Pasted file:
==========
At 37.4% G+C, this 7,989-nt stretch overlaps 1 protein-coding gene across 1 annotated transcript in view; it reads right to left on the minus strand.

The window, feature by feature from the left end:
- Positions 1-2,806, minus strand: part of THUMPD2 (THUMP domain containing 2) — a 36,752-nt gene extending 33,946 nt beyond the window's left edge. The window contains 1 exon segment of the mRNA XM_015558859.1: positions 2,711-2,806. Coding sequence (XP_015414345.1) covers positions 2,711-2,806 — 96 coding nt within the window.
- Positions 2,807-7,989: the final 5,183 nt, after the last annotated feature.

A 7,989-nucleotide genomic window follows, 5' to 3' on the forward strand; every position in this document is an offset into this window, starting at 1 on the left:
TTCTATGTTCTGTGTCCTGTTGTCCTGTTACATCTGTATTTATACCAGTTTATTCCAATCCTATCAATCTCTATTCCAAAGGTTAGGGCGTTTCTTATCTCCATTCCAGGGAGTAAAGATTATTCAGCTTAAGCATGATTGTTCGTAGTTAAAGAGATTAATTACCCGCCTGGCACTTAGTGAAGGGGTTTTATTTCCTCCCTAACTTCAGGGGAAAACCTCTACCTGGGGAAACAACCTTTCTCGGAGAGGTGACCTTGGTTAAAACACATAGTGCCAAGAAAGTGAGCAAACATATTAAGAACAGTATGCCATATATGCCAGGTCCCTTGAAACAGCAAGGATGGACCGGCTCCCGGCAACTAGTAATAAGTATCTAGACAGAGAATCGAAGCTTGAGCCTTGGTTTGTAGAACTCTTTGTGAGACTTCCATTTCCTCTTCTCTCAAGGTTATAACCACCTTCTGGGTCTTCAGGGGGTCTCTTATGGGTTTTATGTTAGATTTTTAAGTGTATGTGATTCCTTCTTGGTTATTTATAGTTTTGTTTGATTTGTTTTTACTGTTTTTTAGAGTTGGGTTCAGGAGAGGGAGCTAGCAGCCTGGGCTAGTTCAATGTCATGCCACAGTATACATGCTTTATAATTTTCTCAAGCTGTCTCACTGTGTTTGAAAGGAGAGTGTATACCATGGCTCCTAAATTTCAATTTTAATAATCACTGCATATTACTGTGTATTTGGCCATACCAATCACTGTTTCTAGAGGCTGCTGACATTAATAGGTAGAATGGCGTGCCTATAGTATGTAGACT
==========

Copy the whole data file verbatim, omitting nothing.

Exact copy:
At 37.4% G+C, this 7,989-nt stretch overlaps 1 protein-coding gene across 1 annotated transcript in view; it reads right to left on the minus strand.

The window, feature by feature from the left end:
- Positions 1-2,806, minus strand: part of THUMPD2 (THUMP domain containing 2) — a 36,752-nt gene extending 33,946 nt beyond the window's left edge. The window contains 1 exon segment of the mRNA XM_015558859.1: positions 2,711-2,806. Coding sequence (XP_015414345.1) covers positions 2,711-2,806 — 96 coding nt within the window.
- Positions 2,807-7,989: the final 5,183 nt, after the last annotated feature.

A 7,989-nucleotide genomic window follows, 5' to 3' on the forward strand; every position in this document is an offset into this window, starting at 1 on the left:
TTCTATGTTCTGTGTCCTGTTGTCCTGTTACATCTGTATTTATACCAGTTTATTCCAATCCTATCAATCTCTATTCCAAAGGTTAGGGCGTTTCTTATCTCCATTCCAGGGAGTAAAGATTATTCAGCTTAAGCATGATTGTTCGTAGTTAAAGAGATTAATTACCCGCCTGGCACTTAGTGAAGGGGTTTTATTTCCTCCCTAACTTCAGGGGAAAACCTCTACCTGGGGAAACAACCTTTCTCGGAGAGGTGACCTTGGTTAAAACACATAGTGCCAAGAAAGTGAGCAAACATATTAAGAACAGTATGCCATATATGCCAGGTCCCTTGAAACAGCAAGGATGGACCGGCTCCCGGCAACTAGTAATAAGTATCTAGACAGAGAATCGAAGCTTGAGCCTTGGTTTGTAGAACTCTTTGTGAGACTTCCATTTCCTCTTCTCTCAAGGTTATAACCACCTTCTGGGTCTTCAGGGGGTCTCTTATGGGTTTTATGTTAGATTTTTAAGTGTATGTGATTCCTTCTTGGTTATTTATAGTTTTGTTTGATTTGTTTTTACTGTTTTTTAGAGTTGGGTTCAGGAGAGGGAGCTAGCAGCCTGGGCTAGTTCAATGTCATGCCACAGTATACATGCTTTATAATTTTCTCAAGCTGTCTCACTGTGTTTGAAAGGAGAGTGTATACCATGGCTCCTAAATTTCAATTTTAATAATCACTGCATATTACTGTGTATTTGGCCATACCAATCACTGTTTCTAGAGGCTGCTGACATTAATAGGTAGAATGGCGTGCCTATAGTATGTAGACT